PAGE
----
When I was in my early teens, my family paid an impromptu visit to a friend and his family. When we pulled up outside their house, we saw that their front door had been left wide open and a pair of shoes could be seen sitting right in the middle of the threshold, as if one of them had suddenly been teleported away. There were toys scattered all over the lawn and the house looked as if it had been burgled. We later learned that they’d been having financial difficulties, and in a country where debtors go to prison, they’d decided to run away in the middle of the night, and we never heard from them again. It was almost as if they’d never existed. They weren’t the only ones.
Now and again, we’d hear of cars left behind in airport parking lots with their keys still lodged in the ignition, homes abandoned while still filled with their tenants’ belongings, children plucked out of school halfway through term for “family emergencies” who never returned. I wrote my first collection, The Promised Land, partly in order to prove that temporary people like us had been there in the first place and that it wouldn’t be so easy to simply write us out of history.
PM: Speaking a little bit Jeffers’ poetics and the language of today—this made me think to ask you about your integration of various dictional registers in your poems—what are your thoughts on how various languages—across times and places—either find harmony or clash with each other in this new book?
ANS: A friend of mine recently translated “The Other Side of Nowhere,” one of the poems from High Desert into Italian, and although I’ve been translated into various languages, Italian hasn’t been one of them. It was interesting to see that the poem sounded fairly natural in Italian and in a sense it’s unsurprising given that it’s one of my mother tongues and it’s likely helped shape my dictional registers.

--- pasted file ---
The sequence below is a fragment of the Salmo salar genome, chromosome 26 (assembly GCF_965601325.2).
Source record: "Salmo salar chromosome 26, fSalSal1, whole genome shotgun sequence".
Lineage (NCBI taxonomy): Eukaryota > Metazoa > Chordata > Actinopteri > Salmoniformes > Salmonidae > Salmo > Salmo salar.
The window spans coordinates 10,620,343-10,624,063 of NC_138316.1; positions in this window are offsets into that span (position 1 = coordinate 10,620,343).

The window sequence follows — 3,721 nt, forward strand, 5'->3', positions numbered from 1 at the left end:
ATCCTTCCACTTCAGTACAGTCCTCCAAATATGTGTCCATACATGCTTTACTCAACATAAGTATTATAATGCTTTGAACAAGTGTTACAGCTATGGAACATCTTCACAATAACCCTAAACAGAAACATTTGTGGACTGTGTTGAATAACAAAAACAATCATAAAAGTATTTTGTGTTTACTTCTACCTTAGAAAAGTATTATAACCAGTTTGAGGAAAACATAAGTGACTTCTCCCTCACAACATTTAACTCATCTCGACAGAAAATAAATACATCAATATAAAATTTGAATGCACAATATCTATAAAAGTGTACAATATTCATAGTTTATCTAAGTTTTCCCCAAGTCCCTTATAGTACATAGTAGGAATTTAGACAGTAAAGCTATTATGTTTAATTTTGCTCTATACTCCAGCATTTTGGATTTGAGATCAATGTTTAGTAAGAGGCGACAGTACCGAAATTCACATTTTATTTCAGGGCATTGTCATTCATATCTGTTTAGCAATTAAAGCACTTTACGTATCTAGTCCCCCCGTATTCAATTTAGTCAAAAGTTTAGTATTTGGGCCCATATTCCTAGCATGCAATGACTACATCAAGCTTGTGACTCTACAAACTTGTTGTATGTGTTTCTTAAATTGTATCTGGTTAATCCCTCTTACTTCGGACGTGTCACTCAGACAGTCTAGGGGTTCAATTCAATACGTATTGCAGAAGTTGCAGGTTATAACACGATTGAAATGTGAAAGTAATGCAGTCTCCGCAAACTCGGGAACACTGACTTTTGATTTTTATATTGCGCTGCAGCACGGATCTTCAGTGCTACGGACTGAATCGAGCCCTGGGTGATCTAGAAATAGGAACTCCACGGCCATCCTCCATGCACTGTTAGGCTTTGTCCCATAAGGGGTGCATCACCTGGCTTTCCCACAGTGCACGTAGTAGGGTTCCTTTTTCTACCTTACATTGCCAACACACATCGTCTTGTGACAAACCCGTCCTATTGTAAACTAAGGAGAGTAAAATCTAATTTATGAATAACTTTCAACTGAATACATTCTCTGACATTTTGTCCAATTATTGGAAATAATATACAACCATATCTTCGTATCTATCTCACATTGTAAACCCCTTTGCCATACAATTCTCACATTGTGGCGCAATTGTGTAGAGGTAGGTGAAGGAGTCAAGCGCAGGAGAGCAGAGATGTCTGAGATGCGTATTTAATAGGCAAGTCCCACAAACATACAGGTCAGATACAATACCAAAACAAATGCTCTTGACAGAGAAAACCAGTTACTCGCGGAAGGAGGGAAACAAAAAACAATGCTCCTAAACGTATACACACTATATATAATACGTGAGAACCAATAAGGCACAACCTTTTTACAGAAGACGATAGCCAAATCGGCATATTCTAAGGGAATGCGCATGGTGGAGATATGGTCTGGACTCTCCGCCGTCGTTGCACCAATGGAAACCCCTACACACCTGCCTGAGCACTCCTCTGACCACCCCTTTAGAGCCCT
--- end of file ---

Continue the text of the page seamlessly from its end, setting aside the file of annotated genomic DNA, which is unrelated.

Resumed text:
All of that is unconscious, of course. A critic recently called attention to that poem in a review and said I wrote it about my “native Italy.” In actual fact, Italy is probably one of the countries I know the least and I’ve never spent much time there. I think North African French and Khaleeji Arabic have left their mark and that’s to be expected given the amount of time I’ve spent in those parts of the world. Eventually I’d like to make my poems more openly macaronic and really bring these influences closer to the surface.
PM: What is the strangest thing you know to be true about the art of poetry?
ANS: That it’s the archaeology of memory. At least it tries to be. In his preface to an anthology of historical poetry called The Ruins of Time (Eland Publishing, 2006), Anthony Thwaite (1930–2021) said that “an archaeological dig and writing a poem have a lot in common.
Both are searches for meaning, sifting through material that isn’t always certain and stable, apt to disintegrate.” I think that’s exactly right. At its best, poetry can glimpse through the fog of consciousness we call memory, recapture the most remote details and resurrect them, extending their temporary existence.
Aren’t we all interested in, or at least fascinated by, the notion—the possibility—of resurrection, of restoring a moment in time, a person, an era, back to life, if only for a moment? Our entire civilization seems to be predicated on that desire. Of course, memory is famously deceptive and capricious, subject to external forces outside of its control, but in the ablest of hands it is a tool that can work wonders, not unlike a shovel placed in just the right spot.
High Desert by André Naffis-Sahely is available from Bloodaxe Books.